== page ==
Trump Playing Defense in Rust Belt as He Opens Re-Election Bid
(Bloomberg) -- As his 2020 campaign gears up, President Donald Trump is putting an early focus on the three Rust Belt states that sent him to the White House after Republican losses in midterm elections showed his support in the region is fading.
Despite dominant fundraising, an established campaign organization and the power of incumbency, Trump risks losing all three states in 2020: Michigan, Pennsylvania and Wisconsin. On Saturday night, he held a campaign rally in Green Bay, an event timed to compete for cable-news eyeballs with the White House press corps’ annual charity dinner.
Trump’s interest in the region is already being matched by his top Democratic rivals -- former Vice President Joe Biden and Senator Bernie Sanders of Vermont -- who are putting their own emphasis on voters in those areas.
The Trump campaign has been going out of its way to defend the territory. Senior campaign officials traveled to Harrisburg, Pennsylvania, early in the week to assure state party officials the president has a strategy and the organization to again win. Trump chose Grand Rapids, Michigan, for his first rally after Attorney General William Barr announced that Special Counsel Robert Mueller hadn’t found evidence of a conspiracy between the president or his associates and Russians who interfered in the 2016 election, but referred instances of possible obstruction of justice to Congress.
Rust Belt Focus
The president and his allies talk optimistically about expanding the electoral map to states he lost in 2016, such as Minnesota and New Hampshire. But his Rust Belt focus is an acknowledgment that he may spend much of the 2020 campaign on defense, depending on the strength and appeal of his eventual Democratic challenger. In Wisconsin, for example, 46 percent of registered voters surveyed in a Marquette Law School poll released earlier this month said they would definitely vote for someone other than Trump in 2020.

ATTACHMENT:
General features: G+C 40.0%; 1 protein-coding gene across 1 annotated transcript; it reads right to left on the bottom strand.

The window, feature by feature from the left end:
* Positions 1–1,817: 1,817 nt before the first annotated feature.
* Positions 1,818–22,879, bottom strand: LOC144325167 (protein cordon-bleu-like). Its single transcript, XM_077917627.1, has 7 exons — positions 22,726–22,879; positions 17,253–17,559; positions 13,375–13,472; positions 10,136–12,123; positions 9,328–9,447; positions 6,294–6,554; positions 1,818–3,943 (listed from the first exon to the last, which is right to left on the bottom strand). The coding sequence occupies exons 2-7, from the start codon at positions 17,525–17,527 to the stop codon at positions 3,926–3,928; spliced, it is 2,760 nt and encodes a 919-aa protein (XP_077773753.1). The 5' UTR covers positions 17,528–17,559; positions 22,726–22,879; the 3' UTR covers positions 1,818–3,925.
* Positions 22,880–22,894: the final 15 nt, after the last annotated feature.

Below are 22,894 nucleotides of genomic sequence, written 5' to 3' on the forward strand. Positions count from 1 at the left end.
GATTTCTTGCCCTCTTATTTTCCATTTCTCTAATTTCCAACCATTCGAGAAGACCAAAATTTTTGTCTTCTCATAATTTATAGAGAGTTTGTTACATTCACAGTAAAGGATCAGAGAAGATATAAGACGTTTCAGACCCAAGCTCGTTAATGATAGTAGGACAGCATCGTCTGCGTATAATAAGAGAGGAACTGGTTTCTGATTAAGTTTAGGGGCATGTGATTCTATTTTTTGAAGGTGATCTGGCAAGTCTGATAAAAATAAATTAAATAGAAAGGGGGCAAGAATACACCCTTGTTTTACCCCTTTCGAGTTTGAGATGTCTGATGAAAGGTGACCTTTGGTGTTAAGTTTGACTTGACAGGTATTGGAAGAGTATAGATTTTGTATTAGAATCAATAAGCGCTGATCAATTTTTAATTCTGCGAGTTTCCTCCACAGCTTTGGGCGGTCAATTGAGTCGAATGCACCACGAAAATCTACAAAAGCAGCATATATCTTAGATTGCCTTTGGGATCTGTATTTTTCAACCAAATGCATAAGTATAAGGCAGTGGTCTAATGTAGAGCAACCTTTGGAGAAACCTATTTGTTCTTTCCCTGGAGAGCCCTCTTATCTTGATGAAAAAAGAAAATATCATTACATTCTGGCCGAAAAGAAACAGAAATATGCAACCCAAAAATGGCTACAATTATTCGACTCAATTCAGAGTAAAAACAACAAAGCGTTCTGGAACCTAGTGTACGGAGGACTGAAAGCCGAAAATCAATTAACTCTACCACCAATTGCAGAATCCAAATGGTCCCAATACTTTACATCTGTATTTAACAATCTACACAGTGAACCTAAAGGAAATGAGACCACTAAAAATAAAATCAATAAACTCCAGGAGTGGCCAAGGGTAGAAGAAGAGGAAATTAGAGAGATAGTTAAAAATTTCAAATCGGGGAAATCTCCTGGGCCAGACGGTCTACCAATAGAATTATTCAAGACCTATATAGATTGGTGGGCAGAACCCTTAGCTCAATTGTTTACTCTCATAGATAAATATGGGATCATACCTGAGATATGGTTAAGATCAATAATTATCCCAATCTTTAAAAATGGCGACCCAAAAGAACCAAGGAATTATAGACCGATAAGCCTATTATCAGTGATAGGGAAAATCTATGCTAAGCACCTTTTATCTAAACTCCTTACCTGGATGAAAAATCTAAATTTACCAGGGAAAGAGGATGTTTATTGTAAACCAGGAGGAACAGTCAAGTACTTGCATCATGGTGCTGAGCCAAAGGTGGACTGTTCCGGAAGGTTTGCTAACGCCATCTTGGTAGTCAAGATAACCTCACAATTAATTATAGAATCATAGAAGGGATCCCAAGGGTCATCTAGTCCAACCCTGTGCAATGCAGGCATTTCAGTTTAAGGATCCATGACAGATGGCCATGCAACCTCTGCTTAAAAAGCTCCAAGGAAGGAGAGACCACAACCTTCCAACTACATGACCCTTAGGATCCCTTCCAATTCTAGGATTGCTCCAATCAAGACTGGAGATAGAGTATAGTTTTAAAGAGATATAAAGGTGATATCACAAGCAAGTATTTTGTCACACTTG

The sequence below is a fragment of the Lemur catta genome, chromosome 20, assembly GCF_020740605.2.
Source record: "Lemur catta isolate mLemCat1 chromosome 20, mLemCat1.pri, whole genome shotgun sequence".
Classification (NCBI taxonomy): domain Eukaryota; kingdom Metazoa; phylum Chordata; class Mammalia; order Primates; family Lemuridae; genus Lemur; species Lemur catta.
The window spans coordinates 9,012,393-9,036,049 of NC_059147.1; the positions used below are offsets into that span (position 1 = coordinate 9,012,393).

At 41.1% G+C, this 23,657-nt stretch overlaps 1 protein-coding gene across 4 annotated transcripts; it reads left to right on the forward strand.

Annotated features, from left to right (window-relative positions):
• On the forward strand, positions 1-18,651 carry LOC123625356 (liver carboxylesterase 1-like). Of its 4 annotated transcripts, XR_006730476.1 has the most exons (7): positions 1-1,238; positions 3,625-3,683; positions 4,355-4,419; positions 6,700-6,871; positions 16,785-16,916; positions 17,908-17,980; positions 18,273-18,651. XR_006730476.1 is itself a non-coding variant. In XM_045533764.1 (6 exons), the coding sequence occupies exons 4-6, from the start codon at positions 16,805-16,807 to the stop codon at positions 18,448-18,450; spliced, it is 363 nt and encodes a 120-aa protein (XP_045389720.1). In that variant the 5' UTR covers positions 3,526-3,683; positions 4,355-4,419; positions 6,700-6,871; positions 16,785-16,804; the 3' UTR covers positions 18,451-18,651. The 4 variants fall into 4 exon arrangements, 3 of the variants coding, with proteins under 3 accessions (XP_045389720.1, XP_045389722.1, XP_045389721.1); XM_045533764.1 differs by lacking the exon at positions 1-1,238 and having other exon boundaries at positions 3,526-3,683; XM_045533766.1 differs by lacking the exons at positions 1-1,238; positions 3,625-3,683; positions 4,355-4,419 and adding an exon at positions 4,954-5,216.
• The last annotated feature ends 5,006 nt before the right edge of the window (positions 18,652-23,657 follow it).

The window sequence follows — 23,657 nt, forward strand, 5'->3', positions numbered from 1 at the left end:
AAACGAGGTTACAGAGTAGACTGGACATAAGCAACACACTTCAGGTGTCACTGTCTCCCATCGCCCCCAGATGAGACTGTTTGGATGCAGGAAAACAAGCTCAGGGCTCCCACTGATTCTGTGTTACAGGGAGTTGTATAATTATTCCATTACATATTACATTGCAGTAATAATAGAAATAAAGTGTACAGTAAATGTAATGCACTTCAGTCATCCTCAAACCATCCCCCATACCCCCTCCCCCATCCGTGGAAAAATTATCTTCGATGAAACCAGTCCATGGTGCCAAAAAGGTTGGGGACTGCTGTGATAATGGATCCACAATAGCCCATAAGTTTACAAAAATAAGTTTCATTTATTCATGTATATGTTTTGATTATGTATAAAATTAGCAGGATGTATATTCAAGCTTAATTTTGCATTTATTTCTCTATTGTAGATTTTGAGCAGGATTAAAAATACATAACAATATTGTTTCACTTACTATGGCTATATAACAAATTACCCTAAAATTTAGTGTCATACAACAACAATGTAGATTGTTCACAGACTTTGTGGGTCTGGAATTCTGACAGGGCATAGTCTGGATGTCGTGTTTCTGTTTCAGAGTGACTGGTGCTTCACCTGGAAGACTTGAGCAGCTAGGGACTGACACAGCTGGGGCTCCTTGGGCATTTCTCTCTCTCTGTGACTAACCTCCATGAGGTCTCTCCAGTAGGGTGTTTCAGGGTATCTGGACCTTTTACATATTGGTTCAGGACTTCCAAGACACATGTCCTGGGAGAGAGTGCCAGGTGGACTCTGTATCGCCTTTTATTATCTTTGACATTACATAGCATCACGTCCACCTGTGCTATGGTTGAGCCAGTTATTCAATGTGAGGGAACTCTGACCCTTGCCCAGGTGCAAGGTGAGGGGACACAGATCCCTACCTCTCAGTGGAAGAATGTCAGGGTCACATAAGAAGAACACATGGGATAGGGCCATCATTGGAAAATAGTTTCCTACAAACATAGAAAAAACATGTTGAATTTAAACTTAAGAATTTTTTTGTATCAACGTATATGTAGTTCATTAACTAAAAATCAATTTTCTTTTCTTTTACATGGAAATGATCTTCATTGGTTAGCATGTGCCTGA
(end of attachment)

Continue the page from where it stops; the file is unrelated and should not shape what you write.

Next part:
Just 28 percent of voters said they would definitely vote for Trump.
At the rally in Green Bay, Trump touted data showing faster-than-expected growth in the U.S. economy. The Commerce Department reported Friday that gross domestic product rose at a 3.2 percent annual rate in the first quarter of 2019.
“We’re now the No. 1 economy anywhere in the world and it’s not even close,” Trump said at the rally.
Trump also highlighted jobs being created in Wisconsin, Pennsylvania, Michigan and elsewhere, crediting the trend with his moves to rescind regulations and counter tariffs on American exports.
Biden’s entry Thursday into the field of Democratic hopefuls highlighted the president’s vulnerabilities, even as Trump moved quickly to try to diminish him. On Twitter, he questioned Biden’s intelligence, dubbed him “Sleepy Joe” and said that if Biden could survive a primary against other Democrats’ “sick and demented ideas,” then “I will see you at the Starting Gate!”
Biden’s campaign responded to the tweet Friday in an email to supporters, calling it "beneath the office of the Presidency." The email said Democratic ideas aimed to get the country back on track, and said that Trump would be the only person "making this campaign ‘nasty.’" The email ended by asking for donations.
Biden’s campaign is built in part on the argument that the political veteran known for union ties and outreach across party lines is uniquely qualified to win back working-class white voters who went for Trump in 2016.
“He still has his Trump base in Wisconsin and all around the county, and these are the people who come for the rallies,” said David Canon, a professor of American politics at the University of Wisconsin in Madison. “But it’s a relatively small percentage of the overall electorate right now in Wisconsin.”
Biden, who often cites his roots in Pennsylvania, is making his first official campaign appearance in the state on Monday and making an appeal to the working-class white voters who went for Trump in 2016.